A 2015 VAT case considered the rules regarding recovering VAT incurred before the effective date of registration. What can clients do to maximise the amount of pre-registration VAT they are entitled to claim, and are there any traps to consider?


Redway (R) (trading as “Loktonic”) buys and sells security locks. On his first VAT return he included a claim to recover VAT incurred on security locks he had bought prior to his effective date of VAT registration (EDR). HMRC allowed the claim in part, but disallowed it to the extent that it related to security locks that he had already sold before his EDR. R appealed against HMRC’s decision to restrict his claim in this way (see Follow up ).

The legislation at SI 1995/2518 Reg 111 (see Follow up ) allows VAT to be recovered on goods bought before the EDR, subject to certain conditions being met, one of which is that the goods are still owned by the business at the EDR. R’s argument was that this condition is not a correct application of the EU Principal VAT Directive (PVD), which UK VAT law is required to comply with. The tribunal disagreed and dismissed the appeal.


The UK legislation at SI 1995/2518 Reg 111 refers to exceptional claims for VAT relief. This includes details of when VAT incurred on goods and services before the EDR can be treated as input tax and included on the first VAT return.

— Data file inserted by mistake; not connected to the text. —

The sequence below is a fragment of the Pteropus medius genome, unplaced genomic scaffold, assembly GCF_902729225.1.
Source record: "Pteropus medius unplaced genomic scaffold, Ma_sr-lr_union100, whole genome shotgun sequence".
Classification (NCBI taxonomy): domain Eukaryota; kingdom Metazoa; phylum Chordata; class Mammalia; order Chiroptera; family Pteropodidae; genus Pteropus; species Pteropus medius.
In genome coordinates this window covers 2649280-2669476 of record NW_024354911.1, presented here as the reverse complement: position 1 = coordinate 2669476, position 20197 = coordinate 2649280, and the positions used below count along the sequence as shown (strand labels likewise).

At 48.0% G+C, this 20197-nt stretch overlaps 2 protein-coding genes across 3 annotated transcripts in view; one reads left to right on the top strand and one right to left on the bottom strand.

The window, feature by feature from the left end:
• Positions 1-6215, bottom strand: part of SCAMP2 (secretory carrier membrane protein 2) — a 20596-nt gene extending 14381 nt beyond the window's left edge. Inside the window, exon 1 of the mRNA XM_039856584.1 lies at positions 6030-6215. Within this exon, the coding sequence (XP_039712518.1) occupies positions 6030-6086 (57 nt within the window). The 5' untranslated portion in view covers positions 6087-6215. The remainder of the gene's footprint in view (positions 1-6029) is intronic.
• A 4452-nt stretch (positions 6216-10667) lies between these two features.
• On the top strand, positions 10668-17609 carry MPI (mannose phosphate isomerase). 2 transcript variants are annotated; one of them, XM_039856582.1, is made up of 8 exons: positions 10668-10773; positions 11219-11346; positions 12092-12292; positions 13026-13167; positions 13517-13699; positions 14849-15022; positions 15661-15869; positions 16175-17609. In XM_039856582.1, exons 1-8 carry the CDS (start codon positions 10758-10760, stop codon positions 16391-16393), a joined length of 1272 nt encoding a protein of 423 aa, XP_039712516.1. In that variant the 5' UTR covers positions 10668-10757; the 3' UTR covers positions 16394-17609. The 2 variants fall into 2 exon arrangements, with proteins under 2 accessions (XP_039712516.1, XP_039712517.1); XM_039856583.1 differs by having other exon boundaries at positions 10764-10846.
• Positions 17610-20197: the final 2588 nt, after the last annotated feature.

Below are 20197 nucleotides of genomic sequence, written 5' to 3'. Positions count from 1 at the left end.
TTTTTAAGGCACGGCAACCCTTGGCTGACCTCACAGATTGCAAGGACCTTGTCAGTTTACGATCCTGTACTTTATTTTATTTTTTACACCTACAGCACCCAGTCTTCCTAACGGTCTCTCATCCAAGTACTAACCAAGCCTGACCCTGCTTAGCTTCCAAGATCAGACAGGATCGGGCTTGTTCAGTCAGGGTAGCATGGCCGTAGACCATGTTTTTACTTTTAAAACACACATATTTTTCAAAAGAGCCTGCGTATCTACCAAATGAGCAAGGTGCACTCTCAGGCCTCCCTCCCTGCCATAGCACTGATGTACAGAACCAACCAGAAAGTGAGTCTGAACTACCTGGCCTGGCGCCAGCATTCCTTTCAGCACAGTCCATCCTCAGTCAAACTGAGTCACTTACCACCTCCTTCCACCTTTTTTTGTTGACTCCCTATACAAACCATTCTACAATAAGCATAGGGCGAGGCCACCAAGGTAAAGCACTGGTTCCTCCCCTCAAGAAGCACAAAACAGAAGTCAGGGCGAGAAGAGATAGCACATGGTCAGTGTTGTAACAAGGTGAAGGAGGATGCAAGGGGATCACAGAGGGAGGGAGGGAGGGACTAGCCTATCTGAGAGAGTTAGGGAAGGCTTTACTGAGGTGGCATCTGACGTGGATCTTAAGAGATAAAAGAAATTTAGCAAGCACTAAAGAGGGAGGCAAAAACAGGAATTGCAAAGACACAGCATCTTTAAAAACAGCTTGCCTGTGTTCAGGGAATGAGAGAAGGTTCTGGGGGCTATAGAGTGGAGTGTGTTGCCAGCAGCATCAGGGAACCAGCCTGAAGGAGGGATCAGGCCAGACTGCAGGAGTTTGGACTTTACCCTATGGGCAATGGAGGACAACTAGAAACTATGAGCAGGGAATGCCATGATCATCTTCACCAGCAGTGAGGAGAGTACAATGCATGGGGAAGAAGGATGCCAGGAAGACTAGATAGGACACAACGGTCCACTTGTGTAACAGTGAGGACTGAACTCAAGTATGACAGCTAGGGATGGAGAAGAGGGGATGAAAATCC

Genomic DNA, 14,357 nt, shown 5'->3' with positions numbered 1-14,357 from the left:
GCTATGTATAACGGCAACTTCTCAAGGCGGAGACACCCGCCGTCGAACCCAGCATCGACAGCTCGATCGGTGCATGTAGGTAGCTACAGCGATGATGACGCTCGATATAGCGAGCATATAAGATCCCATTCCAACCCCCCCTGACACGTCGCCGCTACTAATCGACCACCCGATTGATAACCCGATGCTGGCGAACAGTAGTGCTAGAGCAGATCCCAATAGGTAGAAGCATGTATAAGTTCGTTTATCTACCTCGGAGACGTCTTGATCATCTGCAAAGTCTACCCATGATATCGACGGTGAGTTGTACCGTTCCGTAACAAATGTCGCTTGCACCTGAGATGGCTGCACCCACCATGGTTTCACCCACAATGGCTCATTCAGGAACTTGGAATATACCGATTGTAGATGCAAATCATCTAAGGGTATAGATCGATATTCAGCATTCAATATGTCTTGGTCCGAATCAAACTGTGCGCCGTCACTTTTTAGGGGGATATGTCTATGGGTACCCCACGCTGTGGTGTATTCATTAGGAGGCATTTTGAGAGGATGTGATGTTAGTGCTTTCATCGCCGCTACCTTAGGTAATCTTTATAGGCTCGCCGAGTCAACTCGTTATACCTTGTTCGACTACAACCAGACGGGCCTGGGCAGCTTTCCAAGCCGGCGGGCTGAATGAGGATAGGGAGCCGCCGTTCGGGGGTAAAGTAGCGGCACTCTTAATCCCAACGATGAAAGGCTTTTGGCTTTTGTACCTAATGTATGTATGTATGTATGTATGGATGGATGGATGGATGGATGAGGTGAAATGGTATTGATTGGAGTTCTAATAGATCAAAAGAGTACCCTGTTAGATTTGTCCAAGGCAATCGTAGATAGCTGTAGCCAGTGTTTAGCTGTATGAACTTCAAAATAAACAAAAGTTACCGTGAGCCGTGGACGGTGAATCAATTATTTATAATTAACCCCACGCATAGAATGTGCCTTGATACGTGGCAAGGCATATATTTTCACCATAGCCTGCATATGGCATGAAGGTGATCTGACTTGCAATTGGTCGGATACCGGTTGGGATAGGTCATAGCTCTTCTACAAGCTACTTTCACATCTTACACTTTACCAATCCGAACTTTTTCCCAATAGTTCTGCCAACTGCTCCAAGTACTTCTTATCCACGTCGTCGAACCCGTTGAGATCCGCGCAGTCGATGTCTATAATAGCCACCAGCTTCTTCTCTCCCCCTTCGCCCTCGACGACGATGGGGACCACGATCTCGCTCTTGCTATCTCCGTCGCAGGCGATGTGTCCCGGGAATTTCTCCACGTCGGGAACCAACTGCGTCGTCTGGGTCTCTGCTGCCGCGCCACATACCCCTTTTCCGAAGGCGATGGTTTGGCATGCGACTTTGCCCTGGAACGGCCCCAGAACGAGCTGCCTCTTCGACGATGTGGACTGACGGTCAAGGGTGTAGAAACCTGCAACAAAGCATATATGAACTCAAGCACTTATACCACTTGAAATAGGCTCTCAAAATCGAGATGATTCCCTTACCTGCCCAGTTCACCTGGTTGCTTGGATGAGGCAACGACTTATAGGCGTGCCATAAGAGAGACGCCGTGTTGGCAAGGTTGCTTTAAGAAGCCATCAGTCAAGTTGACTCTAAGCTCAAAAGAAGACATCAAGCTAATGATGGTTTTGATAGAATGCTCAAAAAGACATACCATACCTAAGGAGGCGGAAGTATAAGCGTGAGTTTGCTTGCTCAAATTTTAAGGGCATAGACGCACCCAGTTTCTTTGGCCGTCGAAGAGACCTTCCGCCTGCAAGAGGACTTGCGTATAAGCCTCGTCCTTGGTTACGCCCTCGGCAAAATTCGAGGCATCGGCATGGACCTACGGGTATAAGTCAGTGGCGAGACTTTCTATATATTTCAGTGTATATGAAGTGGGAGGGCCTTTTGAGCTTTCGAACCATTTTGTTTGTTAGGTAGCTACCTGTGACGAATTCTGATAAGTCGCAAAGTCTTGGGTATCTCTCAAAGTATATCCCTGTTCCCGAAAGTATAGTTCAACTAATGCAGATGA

The rule for services is that the costs must have been incurred no more than six months before the EDR. Recovery is affected by any partial exemption and non-business restrictions that would have applied had the business been registered for VAT at the time the costs were incurred. It is not, however, possible to use the partial exemption de minimis limits referred to in a previous article ( yr.1, iss.5, pg.8 , see Follow up ) to recover VAT incurred before the EDR.


The restrictions referred to above also apply to goods. The general rule for goods is that the costs must have been incurred no more than four years before the EDR.

Providing goods have been bought within the time limits referred to above, and subject to any partial exemption or non-business restrictions that may be relevant, VAT on goods that have not been sold or consumed before the EDR can be recovered.


The exception to the general four-year rule is capital goods scheme (CGS) assets. Details of what constitutes CGS assets and the relevant ten and five year adjustment periods are explained in a previous article ( yr.2, iss.5, pg.10 , see Follow up ).